Returning to this question of the political nature of the conflict (or non-conflict) between religion and science, in Thomas Dixon’s reply to Eric -
I stand by my emphasis on the political aspects of all of this. Claims about the nature of reality and who has the authority to discover and describe it, and by what methods, are questions about power, and thus political. I don’t say that the Scopes or Galileo cases were nothing but politics, but I do say they were political.
They were, but speaking broadly (as we are, because the subject is religion and science as such, not just particular incidents touching on religion and science), science is not inherently political in the way that religion is.
Science is of course contingently political, and the politics in question can be very interesting and significant and worth researching. Science as an institution and as a career is often very political. But science itself, science as such – the methodology, the epistemology, the actual work – isn’t and can’t be.
That’s not true of religion. Religion is inherently political in a way that science isn’t.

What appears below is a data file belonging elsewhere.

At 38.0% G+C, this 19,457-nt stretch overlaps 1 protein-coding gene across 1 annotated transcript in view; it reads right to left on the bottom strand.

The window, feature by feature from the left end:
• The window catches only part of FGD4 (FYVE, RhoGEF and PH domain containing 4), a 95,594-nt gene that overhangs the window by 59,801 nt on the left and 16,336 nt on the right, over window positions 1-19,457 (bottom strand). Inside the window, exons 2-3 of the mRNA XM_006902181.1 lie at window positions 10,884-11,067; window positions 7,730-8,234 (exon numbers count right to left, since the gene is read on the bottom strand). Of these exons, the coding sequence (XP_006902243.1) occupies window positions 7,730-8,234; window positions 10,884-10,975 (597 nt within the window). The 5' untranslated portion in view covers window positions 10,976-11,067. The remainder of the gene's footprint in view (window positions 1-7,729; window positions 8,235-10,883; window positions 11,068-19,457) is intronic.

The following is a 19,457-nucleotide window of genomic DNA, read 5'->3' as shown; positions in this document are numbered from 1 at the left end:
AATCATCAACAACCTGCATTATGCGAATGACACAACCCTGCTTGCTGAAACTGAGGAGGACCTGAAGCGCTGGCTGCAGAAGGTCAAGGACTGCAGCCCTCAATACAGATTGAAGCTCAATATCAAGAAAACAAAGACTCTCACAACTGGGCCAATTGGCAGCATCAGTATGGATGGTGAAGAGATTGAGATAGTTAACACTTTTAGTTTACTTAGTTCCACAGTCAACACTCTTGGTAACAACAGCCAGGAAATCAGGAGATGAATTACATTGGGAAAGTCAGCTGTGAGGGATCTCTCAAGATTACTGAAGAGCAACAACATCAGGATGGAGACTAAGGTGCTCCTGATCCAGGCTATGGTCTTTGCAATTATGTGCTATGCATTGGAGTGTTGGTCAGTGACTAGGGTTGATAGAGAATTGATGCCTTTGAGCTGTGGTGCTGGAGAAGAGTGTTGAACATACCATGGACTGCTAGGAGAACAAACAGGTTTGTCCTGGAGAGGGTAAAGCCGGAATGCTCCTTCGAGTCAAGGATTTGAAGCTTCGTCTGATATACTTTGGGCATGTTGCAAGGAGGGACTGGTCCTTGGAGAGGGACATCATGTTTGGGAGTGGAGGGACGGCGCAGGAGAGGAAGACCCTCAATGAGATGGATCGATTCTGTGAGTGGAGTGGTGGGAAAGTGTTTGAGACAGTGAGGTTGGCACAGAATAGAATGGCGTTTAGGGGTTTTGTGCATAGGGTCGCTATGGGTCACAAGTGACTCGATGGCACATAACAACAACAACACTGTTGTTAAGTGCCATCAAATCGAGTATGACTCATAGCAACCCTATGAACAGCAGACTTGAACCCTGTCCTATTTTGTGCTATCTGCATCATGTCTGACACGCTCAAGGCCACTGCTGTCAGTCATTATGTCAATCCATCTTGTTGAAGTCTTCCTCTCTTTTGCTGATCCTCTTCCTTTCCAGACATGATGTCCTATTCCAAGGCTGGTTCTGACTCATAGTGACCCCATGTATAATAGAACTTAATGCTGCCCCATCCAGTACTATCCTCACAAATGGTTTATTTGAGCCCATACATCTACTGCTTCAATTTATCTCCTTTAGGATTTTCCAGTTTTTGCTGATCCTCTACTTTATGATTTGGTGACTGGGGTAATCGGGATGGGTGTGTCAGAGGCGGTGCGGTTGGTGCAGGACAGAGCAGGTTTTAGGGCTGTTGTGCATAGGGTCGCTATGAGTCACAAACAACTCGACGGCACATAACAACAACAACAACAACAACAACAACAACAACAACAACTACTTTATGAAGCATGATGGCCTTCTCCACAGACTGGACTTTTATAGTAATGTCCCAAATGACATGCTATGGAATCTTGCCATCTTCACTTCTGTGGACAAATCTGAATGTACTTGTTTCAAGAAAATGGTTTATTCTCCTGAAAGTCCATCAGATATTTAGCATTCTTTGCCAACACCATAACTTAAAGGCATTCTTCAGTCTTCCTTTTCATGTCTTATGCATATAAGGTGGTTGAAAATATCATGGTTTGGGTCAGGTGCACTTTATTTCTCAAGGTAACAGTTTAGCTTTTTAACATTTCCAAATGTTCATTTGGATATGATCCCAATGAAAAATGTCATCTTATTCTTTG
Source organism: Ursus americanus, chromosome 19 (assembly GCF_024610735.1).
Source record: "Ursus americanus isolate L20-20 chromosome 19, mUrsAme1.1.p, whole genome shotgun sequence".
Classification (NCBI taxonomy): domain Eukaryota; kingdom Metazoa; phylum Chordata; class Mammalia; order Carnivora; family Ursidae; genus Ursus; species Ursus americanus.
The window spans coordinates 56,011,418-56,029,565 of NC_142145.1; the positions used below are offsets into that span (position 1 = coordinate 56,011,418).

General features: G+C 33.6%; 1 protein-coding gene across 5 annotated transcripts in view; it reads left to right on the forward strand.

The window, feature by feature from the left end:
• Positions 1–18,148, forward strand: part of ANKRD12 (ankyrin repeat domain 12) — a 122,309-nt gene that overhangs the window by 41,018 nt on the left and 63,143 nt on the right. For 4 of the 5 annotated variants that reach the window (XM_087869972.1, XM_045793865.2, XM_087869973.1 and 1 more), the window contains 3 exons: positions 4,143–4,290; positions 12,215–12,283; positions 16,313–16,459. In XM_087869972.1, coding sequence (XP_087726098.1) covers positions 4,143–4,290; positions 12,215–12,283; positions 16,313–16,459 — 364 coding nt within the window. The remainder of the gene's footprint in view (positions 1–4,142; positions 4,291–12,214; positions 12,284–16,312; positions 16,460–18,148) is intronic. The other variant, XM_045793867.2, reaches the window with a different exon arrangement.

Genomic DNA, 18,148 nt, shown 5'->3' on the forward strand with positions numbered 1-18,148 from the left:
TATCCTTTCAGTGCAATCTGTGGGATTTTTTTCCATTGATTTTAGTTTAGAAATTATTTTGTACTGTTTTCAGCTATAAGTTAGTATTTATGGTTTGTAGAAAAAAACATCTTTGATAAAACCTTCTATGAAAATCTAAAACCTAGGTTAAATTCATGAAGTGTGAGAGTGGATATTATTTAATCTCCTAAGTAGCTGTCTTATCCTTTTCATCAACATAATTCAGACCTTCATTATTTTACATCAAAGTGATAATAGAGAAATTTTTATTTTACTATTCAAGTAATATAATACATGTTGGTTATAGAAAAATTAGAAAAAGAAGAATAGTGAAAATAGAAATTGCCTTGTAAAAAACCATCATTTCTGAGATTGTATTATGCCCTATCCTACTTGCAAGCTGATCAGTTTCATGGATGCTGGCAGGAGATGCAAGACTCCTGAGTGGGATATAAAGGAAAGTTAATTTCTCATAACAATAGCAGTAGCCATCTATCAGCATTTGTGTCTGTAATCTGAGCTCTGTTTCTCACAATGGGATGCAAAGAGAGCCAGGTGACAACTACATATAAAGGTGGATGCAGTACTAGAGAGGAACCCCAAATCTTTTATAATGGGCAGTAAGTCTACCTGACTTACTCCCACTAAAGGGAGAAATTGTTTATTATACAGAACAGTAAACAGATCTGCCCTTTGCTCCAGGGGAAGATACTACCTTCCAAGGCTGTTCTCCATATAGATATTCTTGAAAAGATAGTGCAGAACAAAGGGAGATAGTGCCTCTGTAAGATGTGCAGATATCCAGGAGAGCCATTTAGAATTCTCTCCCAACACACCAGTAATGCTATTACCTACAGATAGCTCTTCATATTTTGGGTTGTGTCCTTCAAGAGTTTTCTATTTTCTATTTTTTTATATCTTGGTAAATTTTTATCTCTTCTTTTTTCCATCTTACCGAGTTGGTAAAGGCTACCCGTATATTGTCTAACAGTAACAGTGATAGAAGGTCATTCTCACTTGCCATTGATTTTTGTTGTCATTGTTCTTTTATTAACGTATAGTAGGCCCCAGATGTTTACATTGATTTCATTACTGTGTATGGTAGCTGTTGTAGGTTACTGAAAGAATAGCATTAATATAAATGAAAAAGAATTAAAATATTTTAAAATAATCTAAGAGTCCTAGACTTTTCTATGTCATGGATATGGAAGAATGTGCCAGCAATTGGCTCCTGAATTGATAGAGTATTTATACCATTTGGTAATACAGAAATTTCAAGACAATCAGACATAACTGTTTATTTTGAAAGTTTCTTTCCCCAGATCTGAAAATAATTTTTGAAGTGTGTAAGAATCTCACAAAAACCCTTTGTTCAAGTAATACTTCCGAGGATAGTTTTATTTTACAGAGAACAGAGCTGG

That’s because science has to check itself against the way the world is, and religion doesn’t. Science is about what is there whether humans can figure it out or not, and religion isn’t. (It claims to be, but it isn’t.)
Remember Carl Zimmer’s collection of scientists commenting on the NASA research? And Jerry Coyne’s post and the comments?
Now imagine that happening with a religious…assertion.
Nothing, right? The mind goes blank. There couldn’t be such a thing. There could be controversy and fuss, but it would all be just people disagreeing. It would be political. It wouldn’t be
1) Figure S2 shows that the -As/+P cells have an As/C ratio of about 1.5 x 10-5, while +As/-P cells have an As/C ratio of about 3 x10-5. -As/+P cells have a P/C ratio of about 0.005, while +As/-P cells have a P/C ratio of about 0.002. These are not very big differences. Furthermore, these data suggest that the cells actually contain more P than As under both growth conditions. However, Table 1 shows that -As/+P cells contain 0.19% As and 0.02% P by dry weight. These data are not consistent with the data shown in Figure S2. (By the way, since the atomic weight of As is 2.4x that of P, the molar ratio is actually 4 rather than 10. But the data are still not consistent with Figure S2.)
See? “Table 1 shows that -As/+P cells contain 0.19% As and 0.02% P by dry weight” isn’t political. Religious disagreements don’t have any “Table 1 shows that -As/+P cells contain 0.19% As and 0.02% P by dry weight.” Religion has a lot of time for politics because it spends no time on what Table 1 shows.
So both are political in some sense, but science isn’t ultimately political. With so many scientists watching each other’s every move, sooner or later the politics is going to be shoved aside by what Table 1 shows.